Jeanette Blanchette — THE ROLE OF SOCIAL MEDIA ON POLITICAL POLARIZATION
During the 2016 election, polarization became an often-used reason to explain partisan hostility. Social media was at the forefront of political communication; shaping policy and public perception. Despite some research stating the opposite, many Americans believe that increasing polarization is the cause of this hostility and I wanted to know why. For these reasons, I chose to work with Dr. Yanna Krupnikov who is an expert in this field and has written extensively about it. With this research project, I specifically wanted to prove that social media makes people believe there is more polarization than there actually is. After conducting my experiment, I found that the anger treatment influenced respondents to be more polarized than they actually were. Some results did not prove any polarization and it is possible that respondents may have caught on to what the experiment was trying to test and acted differently. However, anger continued to be prevalent throughout the experiment as many still believed angry discourse to be the most accurate representation of the current American political landscape. In the future, I hope to become either a foreign policy or public policy analyst and work for the State Department.
Governments sometimes want to mitigate the threat of various types of disasters. Governments can invest in prevention and preparedness before a disaster strikes, and they can spend on relief for citizens after a disaster strikes. The U.S. can also invest in epidemic research and public health. This could be a type of prevention spending because it could help the country be better prepared and reduce the likelihood of an epidemic. While my study doesn’t look into viruses specifically, my research sheds light on public attitudes toward disaster policies generally. Past research has shown that citizens reward incumbents for relief spending in response to disasters, but not for prevention spending. However, it is not clear whether these study results reflect the public’s true policy preferences. In my research, I use a survey experiment to study (1) how framing the issue as a disaster prevention spending — as opposed to a disaster relief spending — affects an individual’s vote, and (2) how each policy leads to different levels of thinking about deservingness. I find no evidence that people support relief policies over prevention policies. Finally, the results suggest that people think about disaster victims as people when evaluating a relief policy more than they do when evaluating a prevention policy. After I graduate, I plan to apply to a Ph.D. program in a political science department concentrating on political psychology. I wish to learn more quantitative research methods, start teaching undergraduate classes by my 3rd year in the program, and be a good scientist. I am hoping to become a professor one day.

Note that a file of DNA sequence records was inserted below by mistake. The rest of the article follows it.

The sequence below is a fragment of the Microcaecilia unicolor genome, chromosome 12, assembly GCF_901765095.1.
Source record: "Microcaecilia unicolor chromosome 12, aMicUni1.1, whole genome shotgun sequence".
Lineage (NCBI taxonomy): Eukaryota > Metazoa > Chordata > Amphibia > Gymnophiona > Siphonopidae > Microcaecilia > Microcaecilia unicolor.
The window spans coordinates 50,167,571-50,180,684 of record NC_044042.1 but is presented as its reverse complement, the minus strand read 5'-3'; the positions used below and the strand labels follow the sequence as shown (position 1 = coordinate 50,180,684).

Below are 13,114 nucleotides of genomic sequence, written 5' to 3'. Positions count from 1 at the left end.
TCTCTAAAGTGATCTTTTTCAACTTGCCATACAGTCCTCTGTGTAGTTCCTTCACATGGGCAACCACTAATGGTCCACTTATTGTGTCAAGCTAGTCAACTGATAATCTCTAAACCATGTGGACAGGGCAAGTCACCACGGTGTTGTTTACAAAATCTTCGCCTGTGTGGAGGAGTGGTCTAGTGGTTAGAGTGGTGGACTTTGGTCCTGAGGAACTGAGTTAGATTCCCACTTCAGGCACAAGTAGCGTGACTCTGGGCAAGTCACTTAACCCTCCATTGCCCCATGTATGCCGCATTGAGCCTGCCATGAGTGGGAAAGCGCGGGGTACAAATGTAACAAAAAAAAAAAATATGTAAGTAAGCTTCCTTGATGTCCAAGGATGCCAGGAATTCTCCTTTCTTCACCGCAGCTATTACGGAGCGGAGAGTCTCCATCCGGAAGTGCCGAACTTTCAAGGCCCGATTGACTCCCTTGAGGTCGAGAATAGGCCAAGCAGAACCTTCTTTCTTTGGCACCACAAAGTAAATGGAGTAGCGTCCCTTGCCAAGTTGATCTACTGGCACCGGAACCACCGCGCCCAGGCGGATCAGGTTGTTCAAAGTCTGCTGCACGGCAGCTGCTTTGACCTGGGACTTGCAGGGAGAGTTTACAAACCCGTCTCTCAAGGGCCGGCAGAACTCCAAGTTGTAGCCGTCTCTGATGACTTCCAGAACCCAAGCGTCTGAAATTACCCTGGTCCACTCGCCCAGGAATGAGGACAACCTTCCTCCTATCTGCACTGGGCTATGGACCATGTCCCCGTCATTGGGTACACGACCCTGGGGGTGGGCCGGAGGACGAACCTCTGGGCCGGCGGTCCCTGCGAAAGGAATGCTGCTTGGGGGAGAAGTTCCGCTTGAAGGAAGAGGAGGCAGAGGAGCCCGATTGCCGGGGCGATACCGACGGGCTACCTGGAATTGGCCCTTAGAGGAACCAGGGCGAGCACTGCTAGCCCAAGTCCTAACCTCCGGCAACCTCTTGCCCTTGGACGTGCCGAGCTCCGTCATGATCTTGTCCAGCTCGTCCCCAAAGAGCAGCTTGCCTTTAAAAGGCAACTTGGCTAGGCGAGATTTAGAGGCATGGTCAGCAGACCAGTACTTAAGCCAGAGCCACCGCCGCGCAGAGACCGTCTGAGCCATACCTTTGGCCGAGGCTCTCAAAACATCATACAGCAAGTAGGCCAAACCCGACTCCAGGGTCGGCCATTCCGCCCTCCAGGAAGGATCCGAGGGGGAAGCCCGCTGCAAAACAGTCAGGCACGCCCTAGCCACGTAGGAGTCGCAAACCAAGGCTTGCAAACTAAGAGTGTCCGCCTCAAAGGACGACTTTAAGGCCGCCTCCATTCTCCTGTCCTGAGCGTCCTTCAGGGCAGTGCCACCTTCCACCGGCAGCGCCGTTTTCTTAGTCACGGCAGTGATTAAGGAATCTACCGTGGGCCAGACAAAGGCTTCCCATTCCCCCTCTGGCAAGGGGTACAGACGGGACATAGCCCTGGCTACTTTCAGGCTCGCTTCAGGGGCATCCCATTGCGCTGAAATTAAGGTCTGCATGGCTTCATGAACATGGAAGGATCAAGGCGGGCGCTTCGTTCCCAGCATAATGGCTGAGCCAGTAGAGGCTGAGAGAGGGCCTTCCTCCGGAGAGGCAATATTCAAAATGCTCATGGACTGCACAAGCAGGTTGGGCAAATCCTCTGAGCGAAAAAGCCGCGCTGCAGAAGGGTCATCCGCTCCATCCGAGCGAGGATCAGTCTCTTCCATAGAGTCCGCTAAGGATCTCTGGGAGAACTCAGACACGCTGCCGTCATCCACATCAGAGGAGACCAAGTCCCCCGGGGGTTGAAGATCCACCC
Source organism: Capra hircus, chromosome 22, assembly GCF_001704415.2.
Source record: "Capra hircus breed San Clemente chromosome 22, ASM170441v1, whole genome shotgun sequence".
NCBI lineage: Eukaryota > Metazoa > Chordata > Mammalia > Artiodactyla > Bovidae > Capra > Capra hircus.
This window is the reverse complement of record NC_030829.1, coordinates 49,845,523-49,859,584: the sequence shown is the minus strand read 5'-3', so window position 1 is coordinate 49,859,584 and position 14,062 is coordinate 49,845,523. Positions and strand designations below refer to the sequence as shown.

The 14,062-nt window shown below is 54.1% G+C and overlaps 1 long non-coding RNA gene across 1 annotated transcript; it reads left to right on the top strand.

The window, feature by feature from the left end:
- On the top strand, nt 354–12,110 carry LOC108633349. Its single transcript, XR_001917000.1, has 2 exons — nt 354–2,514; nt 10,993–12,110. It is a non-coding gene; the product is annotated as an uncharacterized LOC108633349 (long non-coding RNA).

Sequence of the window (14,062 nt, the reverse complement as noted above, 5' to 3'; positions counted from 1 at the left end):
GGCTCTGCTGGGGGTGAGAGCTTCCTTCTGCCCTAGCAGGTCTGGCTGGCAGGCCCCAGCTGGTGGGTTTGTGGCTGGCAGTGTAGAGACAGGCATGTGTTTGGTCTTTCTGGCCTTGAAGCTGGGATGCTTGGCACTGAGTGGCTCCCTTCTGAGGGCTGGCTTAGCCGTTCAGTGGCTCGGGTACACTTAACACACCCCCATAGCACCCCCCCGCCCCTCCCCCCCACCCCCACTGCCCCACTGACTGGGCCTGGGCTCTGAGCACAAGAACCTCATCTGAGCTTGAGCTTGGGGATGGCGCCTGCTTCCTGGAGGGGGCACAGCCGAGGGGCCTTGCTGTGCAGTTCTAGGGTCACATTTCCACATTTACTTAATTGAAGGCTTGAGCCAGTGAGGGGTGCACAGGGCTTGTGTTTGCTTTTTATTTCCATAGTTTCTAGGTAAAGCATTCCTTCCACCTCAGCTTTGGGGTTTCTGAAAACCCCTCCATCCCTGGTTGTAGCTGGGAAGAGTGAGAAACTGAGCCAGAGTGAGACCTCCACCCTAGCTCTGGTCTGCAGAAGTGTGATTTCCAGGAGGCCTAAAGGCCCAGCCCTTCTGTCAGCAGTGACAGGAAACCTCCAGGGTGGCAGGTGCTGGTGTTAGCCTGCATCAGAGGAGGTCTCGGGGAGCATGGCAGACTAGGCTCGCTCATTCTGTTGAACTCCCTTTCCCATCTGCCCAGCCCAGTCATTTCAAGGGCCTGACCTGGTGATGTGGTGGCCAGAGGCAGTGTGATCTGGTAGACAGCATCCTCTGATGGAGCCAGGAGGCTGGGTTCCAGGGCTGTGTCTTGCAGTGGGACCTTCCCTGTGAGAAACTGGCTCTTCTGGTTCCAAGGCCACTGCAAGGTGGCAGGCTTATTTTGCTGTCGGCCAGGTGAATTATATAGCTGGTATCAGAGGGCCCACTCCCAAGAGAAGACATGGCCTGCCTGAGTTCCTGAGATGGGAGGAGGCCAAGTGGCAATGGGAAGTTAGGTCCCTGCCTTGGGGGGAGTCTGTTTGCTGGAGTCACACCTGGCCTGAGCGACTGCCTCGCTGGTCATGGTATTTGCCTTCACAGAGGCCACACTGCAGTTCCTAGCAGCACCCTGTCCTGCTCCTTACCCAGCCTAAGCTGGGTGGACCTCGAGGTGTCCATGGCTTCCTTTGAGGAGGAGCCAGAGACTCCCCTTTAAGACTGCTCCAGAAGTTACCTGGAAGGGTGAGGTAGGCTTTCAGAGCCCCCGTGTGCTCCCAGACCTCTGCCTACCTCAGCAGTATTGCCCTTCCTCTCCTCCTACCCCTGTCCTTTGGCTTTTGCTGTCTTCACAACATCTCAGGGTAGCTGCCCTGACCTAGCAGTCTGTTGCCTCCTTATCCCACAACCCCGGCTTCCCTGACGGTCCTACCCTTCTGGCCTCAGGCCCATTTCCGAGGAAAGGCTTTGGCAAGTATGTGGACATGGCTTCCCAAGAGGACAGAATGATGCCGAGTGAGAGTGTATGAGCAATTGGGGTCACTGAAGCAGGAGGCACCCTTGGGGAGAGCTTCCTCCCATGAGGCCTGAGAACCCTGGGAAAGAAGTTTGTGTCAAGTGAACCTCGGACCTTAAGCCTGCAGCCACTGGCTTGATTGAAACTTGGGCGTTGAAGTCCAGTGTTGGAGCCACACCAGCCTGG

PhD student Payel Sen has won a second place Young Public Opinion Stars award from the New York chapter of the American Association for Public Opinion Research ( NYAAPOR) for her research on humanitarianism and charitable donations. Payel was recognized at the virtual chapter meeting on 4/28/2020. Congratuations Payel!